Saudi king sets aside frustrations with Egypt for state visit
Saudi Arabia and Egypt remain fundamental to each other’s security and a visit by the Saudi ruler to Cairo this week will reinforce that
Despite years of mutual frustration and disappointment over diverging priorities, Saudi Arabia and Egypt remain fundamental to each other’s security, a message King Salman’s visit to Cairo this week is intended to reinforce.
The rare foreign trip by the Saudi ruler will counter media commentary in both countries of discord between the richest Arab state and the most populous, to show Riyadh still backs Egyptian President Abdel Fattah al-Sisi.
However, with Iraq, Syria and Yemen immersed in civil war, and Saudi Arabia preoccupied by its own region-wide tussle with Iran, Riyadh is determined to stop the Egyptian state from failing. It will maintain some aid despite its own tighter budgets from falling global oil prices, analysts say.
That position contrasts with Riyadh’s approach to Lebanon, from which Gulf states have pulled aid in response to the growing role there of Iran’s ally Hezbollah, evidence of Saudi Arabia’s with-us-or-against-us regional doctrine.
“The Saudis are very keen not to allow Egypt to collapse, but at the same time the Saudis cannot pay forever. I think King Salman will try to explain these issues,” said Mustafa Alani, a security analyst with close ties to the kingdom’s Interior Ministry.
In recent months, groups of Egyptian ministers have flown to Riyadh almost weekly for meetings with their Saudi counterparts, a diplomat said, and officials are planning to unveil Saudi investments of $4 billion this week.
Saudi Arabia is also expected to sign a $20 billion deal to finance Egypt’s petroleum needs for the next five years and a $1.5 billion deal to develop its Sinai region, two Egyptian government sources told Reuters.
Egyptian intelligence sources said Sisi wanted the visit to soothe the recent strains in the relationship, attract more Saudi investment, reassure Riyadh over Cairo’s support for its stance towards Iran and discuss possible arms deals.
Agreements to cooperate more closely on a range of issues, from the armed forces to the economy, will be announced, say people in Riyadh, but are seen as unlikely to make the relationship significantly deeper.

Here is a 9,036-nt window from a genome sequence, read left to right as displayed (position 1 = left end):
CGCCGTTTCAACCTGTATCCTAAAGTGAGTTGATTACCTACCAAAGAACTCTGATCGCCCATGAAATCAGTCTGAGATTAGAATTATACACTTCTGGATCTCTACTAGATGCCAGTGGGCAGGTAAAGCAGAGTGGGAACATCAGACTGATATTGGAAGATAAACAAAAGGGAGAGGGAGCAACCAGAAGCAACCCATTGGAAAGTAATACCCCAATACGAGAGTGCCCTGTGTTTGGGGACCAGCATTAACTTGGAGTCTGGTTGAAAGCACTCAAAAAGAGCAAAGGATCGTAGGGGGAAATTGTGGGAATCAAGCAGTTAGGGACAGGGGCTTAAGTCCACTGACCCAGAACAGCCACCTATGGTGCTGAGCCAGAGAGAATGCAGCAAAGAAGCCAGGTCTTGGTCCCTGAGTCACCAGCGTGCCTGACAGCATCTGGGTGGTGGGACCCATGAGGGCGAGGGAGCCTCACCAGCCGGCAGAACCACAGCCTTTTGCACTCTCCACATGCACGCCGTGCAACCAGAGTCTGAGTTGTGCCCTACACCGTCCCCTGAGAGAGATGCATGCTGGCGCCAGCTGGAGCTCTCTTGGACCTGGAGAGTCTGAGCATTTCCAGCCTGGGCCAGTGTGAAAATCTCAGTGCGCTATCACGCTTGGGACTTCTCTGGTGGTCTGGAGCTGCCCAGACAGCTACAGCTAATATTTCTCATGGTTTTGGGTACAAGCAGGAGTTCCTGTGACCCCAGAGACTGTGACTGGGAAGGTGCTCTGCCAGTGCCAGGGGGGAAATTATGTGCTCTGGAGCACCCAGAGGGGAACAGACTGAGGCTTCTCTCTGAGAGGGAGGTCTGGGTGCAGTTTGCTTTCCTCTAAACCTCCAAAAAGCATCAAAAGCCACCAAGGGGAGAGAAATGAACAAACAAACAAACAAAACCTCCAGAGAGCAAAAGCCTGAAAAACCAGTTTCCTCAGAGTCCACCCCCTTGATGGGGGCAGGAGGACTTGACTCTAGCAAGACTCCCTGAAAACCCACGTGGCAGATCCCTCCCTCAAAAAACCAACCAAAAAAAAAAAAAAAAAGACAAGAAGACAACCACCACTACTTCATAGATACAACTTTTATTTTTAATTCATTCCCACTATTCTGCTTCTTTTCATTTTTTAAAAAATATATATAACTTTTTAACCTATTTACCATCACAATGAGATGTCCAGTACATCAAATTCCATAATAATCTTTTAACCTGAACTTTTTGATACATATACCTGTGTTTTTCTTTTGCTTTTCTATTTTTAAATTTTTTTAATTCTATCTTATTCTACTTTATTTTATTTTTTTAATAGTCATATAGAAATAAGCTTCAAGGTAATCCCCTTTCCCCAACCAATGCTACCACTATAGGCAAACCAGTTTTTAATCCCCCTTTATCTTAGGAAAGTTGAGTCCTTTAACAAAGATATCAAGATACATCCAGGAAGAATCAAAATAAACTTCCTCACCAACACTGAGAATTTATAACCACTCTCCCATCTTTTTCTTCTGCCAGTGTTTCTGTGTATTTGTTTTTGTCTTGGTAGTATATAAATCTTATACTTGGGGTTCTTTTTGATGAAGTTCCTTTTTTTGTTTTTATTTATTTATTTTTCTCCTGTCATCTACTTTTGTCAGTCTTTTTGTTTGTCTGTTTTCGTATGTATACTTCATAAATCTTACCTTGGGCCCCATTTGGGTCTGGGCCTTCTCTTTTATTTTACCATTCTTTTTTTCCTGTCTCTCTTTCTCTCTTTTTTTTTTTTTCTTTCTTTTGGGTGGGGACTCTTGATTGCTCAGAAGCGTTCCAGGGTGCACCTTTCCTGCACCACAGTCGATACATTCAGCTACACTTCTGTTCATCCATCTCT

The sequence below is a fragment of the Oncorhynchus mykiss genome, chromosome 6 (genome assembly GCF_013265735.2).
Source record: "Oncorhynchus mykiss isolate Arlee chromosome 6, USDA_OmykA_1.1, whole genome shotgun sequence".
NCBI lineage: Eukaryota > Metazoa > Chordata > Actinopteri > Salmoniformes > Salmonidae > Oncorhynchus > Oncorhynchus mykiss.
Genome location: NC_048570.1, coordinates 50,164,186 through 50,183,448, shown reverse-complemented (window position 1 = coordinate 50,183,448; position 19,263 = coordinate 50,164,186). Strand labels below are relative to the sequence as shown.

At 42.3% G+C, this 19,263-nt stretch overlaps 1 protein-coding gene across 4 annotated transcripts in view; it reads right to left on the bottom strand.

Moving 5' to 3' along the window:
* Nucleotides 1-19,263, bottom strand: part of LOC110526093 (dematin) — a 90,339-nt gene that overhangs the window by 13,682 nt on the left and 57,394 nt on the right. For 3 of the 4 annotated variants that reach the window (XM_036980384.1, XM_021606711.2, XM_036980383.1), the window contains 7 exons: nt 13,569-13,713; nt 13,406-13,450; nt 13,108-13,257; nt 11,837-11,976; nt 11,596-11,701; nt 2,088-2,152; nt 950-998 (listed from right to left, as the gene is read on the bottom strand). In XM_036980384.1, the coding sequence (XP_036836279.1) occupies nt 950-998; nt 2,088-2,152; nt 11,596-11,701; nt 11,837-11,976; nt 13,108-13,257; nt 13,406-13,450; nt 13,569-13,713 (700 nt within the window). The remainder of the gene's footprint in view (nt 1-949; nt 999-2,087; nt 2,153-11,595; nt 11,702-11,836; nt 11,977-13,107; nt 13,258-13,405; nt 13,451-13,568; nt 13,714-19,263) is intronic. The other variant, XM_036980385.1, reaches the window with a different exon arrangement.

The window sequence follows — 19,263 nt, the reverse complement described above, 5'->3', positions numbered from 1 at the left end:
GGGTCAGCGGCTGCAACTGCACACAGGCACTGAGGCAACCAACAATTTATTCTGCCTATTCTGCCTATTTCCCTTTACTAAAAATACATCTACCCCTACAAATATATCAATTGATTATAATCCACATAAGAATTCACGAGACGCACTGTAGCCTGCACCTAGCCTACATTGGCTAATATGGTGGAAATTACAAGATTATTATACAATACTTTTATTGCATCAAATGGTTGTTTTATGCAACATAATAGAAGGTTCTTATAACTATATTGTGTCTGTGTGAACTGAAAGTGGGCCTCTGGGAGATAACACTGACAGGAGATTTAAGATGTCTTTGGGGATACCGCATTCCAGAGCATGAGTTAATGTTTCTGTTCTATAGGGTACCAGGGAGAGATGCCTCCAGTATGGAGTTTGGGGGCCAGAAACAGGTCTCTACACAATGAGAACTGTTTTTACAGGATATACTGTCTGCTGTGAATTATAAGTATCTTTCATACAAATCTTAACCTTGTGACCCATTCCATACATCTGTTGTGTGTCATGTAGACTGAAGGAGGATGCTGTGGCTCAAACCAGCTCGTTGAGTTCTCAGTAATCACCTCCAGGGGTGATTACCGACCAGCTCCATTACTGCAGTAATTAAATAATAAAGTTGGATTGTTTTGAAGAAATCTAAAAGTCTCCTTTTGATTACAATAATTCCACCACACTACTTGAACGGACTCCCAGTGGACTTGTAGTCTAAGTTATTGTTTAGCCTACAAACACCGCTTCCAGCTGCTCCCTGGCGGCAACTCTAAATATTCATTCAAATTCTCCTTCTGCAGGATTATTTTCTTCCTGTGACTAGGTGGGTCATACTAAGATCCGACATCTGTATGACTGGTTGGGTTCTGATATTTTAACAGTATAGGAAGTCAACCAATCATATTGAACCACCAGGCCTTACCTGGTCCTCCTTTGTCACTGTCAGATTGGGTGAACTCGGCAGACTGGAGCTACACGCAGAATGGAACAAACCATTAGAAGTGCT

“It is like a married couple who argue but decide to stay together for the sake of the children,” said Jamal Khashoggi, a prominent Saudi journalist.
Once a central axis of Middle East politics, the relationship between Cairo and Riyadh has become increasingly peripheral since the 2011 Arab uprisings in a region now beset by civil wars and widespread unrest elsewhere.
In Syria, where Saudi Arabia is a leading backer of rebels, it has worked most closely with Qatar and Turkey, political rivals of Egypt. In Yemen, Cairo has contributed naval forces to a Saudi-led military intervention, but Riyadh’s main ally has been the United Arab Emirates.
However, as Saudi Arabia has turned to confront what it sees as a threat of Iranian expansionism across the region, Egypt has grown ever more introverted, focusing on its internal issues.
“The fact is that because of its revolution and its domestic economic situation, Egypt is not what it was, and more and more the Saudis are taking this prominent role,” said a diplomat. “The Saudis have some differences with them, but it’s between consenting adults.”
Still, Egypt’s naval participation in the Yemen campaign is seen in Riyadh as important and despite Cairo’s unwillingness to join Gulf states in declaring Hezbollah a terrorist group, its regional position has broadly aligned with that of the kingdom.
“This is an historic visit,” said Saudi Foreign Minister Adel al-Jubeir at a news conference on Tuesday.
Since 2013, Saudi Arabia, the UAE and Kuwait have given Cairo around $35 billion in aid in the form of oil shipments, cash grants and deposits into the central bank.
Meanwhile, Riyadh and Cairo have spoken of the need to increase Gulf investments into Egypt, a goal that has faltered as prominent businessmen in Saudi Arabia and its neighbours have complained openly about red tape and corruption.
For some in Riyadh’s elite, the fault lies with Egypt’s president, a man regarded when since 2013, and upon his election in 2014, as Saudi Arabia’s newest best friend.
“Sisi enjoyed the position of a hero at that time. He was the guy to fix Egypt and save it from chaos. Now in the same majlises (salons) in Riyadh, he’s lost that appeal,” said Khashoggi.
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